Within the Judeo-Christian tradition, Sodom and Gomorrah represent locales in which threats to national formation are couched in sexual terms. The biblical narrative insists on a particular social invisibility for those sexual activities not blessed by the bonds of matrimony. Reclaiming Sodom surveys a number of institutions that have had an interest in perpetuating these views: the police, the state, the church and the law. The collection ranges through biblical scholarship, an investigation of the Founding Fathers' beliefs, the legal mobilization (...) towards the category of sodomy in 18th and 19th century England, and the US Supreme Court's 1986 Bowers vs. Hardwick decision. Analysis is provided of the ways in which the Judeo-Christian tradition has shaped anthropological accounts of the same-sex practices of non-Western people, as well as essays on how colonial gestures have marked lesbian identity in the Carribean, and derformed narratives about the racial geography of AIDS. Reclaiming Sodom explores alternatives to the force of the Sodomitic biblical narrative in Islamic, non-western, and western traditions, and discusses the ways in which sodomy calls into question normative definitions of sexuality and gender. The collection pursues the "pleasures and dangers" of these alternatives, and takes on Proust's refusal to imagine a social movement founded on the "stigma" of Sodom. The collection examines the relations between sex/gender identities and sexual acts in important and provocative ways, and argues for the political use and usefulness of both Sodom and sodomy. Reclaiming Sodom makes an important and controversial contribution to the literature on sexuality and gender, as well as the nature of sex in our culture. Contributors: Dorothy Allison, Robert Alter, Neil Bartlett, Leo Bersani, Gerald Creed, Marc Daniel, Lee Edelman, Janet E. Halley, Jonathan Ned Katz, Pierre Klossowski, Rocky O'Donovan, Guy Hocquenghem, Cindy Patton, Marquis de Sade, David Shannon, Makeda Silver, Jonathan Goldberg. (shrink)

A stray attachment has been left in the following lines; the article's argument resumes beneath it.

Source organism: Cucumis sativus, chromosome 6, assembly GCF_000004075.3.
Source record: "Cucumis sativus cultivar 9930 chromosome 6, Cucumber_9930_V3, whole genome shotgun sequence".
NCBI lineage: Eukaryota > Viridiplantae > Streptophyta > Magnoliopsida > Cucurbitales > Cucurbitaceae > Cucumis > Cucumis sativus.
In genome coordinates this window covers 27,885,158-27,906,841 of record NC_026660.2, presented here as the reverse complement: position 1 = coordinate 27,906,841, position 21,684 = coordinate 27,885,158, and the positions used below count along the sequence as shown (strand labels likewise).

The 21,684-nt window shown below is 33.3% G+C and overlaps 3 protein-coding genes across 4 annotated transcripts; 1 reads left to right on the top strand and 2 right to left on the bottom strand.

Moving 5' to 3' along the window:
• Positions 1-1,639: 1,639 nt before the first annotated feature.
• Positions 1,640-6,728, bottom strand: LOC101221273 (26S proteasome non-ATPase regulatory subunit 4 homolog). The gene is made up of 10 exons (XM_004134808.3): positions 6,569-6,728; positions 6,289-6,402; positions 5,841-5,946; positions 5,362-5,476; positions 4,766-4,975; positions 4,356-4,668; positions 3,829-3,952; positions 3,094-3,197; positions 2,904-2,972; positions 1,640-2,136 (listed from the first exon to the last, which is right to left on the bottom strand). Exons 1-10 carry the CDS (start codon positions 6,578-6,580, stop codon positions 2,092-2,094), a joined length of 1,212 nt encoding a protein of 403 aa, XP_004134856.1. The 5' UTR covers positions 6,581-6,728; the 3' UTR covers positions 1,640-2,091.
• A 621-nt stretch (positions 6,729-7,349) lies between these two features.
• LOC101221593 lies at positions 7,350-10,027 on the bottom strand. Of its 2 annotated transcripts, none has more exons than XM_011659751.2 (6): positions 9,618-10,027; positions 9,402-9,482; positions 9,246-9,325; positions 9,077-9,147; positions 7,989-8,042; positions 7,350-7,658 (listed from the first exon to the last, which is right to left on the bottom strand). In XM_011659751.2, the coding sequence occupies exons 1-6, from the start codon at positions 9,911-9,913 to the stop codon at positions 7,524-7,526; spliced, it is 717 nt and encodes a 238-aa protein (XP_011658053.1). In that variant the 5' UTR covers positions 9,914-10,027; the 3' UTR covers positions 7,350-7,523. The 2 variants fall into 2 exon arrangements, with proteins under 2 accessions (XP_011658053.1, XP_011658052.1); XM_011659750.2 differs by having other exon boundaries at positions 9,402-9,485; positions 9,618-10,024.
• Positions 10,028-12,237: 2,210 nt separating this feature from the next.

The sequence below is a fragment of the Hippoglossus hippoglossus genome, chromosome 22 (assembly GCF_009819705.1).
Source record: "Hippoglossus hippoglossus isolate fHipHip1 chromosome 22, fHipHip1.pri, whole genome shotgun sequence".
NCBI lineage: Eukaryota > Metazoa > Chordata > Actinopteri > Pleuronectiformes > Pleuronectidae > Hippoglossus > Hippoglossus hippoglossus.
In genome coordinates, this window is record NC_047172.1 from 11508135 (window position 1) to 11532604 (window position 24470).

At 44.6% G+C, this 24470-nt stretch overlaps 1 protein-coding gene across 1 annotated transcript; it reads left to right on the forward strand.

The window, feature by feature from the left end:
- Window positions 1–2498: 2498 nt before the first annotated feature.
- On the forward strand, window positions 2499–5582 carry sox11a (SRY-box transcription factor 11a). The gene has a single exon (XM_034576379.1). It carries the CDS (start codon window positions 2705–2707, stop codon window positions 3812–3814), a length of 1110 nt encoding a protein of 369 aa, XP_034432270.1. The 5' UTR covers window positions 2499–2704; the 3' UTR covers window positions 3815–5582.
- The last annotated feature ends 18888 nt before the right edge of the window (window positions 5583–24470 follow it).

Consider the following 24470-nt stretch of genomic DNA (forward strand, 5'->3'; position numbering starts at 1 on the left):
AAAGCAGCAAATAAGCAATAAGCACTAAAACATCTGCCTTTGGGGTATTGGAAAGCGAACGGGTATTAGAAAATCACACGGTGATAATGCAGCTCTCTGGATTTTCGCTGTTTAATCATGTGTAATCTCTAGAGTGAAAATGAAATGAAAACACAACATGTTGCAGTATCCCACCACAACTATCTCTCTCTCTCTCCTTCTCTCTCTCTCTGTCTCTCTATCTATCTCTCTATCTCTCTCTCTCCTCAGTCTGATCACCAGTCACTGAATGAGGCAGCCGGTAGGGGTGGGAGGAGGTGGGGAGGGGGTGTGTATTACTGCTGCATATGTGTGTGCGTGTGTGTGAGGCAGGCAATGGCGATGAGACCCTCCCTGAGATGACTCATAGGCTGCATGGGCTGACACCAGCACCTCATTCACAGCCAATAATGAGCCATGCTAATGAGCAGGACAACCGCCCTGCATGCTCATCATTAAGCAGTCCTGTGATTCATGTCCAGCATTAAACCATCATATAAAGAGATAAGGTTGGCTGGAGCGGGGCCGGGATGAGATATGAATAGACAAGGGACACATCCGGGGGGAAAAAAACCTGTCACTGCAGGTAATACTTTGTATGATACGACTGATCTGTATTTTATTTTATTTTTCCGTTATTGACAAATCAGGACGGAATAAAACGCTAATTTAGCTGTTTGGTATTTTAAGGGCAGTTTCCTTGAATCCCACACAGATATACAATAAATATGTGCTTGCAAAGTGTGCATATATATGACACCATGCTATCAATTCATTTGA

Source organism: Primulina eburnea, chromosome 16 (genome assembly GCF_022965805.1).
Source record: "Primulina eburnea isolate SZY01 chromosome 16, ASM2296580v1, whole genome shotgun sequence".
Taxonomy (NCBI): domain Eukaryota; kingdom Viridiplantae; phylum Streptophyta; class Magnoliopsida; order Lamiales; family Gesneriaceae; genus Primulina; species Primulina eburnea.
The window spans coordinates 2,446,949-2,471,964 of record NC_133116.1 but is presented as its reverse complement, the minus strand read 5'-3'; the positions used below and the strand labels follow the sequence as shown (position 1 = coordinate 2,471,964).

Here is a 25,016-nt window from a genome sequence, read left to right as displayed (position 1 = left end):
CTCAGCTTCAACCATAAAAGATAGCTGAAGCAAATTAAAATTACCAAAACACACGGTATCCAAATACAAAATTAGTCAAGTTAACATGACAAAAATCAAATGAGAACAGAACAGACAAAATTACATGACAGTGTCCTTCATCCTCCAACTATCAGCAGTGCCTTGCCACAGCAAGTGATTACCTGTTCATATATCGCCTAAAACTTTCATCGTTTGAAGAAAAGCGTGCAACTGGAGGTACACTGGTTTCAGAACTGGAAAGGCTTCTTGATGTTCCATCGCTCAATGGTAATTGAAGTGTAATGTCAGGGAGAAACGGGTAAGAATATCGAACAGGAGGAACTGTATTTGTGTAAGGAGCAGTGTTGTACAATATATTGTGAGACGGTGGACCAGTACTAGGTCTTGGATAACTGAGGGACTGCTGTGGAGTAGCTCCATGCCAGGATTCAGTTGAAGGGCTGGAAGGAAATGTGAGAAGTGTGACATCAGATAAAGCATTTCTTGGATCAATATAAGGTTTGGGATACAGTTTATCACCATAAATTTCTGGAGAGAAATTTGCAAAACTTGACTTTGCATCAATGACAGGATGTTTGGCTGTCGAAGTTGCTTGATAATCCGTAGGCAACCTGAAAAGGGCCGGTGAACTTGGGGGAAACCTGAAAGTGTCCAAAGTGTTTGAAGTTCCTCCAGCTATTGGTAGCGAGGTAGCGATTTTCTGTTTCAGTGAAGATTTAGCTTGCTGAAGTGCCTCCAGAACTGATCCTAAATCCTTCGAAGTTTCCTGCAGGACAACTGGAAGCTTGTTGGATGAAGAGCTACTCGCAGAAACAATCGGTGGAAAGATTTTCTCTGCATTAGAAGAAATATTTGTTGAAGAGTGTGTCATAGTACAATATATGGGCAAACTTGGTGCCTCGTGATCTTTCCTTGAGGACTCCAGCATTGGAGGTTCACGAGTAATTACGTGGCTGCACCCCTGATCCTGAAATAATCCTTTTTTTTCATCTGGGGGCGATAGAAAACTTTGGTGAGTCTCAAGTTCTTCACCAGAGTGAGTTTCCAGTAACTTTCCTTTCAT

Troubadour of truth, by R. E. Brennan.--Reflections on necessity and contingency, by Jacques Maritain.--Intellectual cognition, by Rudolf Allers.--The problem of truth, J. K. Ryan.--The ontolgical roots of Thomism, by Hilary Carpeuter.--The role of habitus in the Thomistic metaphysics of potency and act, by V. J. Bourke.--The nature of the angels, by J. O. Riedl.--The dilemma of being and unity, by A. C. Pegis.--Prudence, the incommunicable wisdom, by C. J. O'Neil.--A question about law, by M. J. Adler.--The economic philosophy of (...) Aquinas, by J. A. Ryan.--Beyond the crisis of liberalism, by Y. R. Simon.--The fate of representative government, by Walter Farrell.--The Thomistic concept of education, by R. J. Slavin.--The perennial theme of beauty, by Immanuel Chapman.--Epilogue, by H. T. Schwartz.--Bibliography (p.-419). (shrink)
We prove that the set of properties describable by a uniform sequence of first-order sentences using at most k + 1 distinct variables is exactly equal to the set of properties checkable by a Turing machine in DSPACE[n k ] (where n is the size of the universe). This set is also equal to the set of properties describable using an iterative definition for a finite set of relations of arity k. This is a refinement of the theorem PSPACE = (...) VAR[O] . We suggest some directions for exploiting this result to derive trade-offs between the number of variables and the quantifier depth in descriptive complexity. (shrink)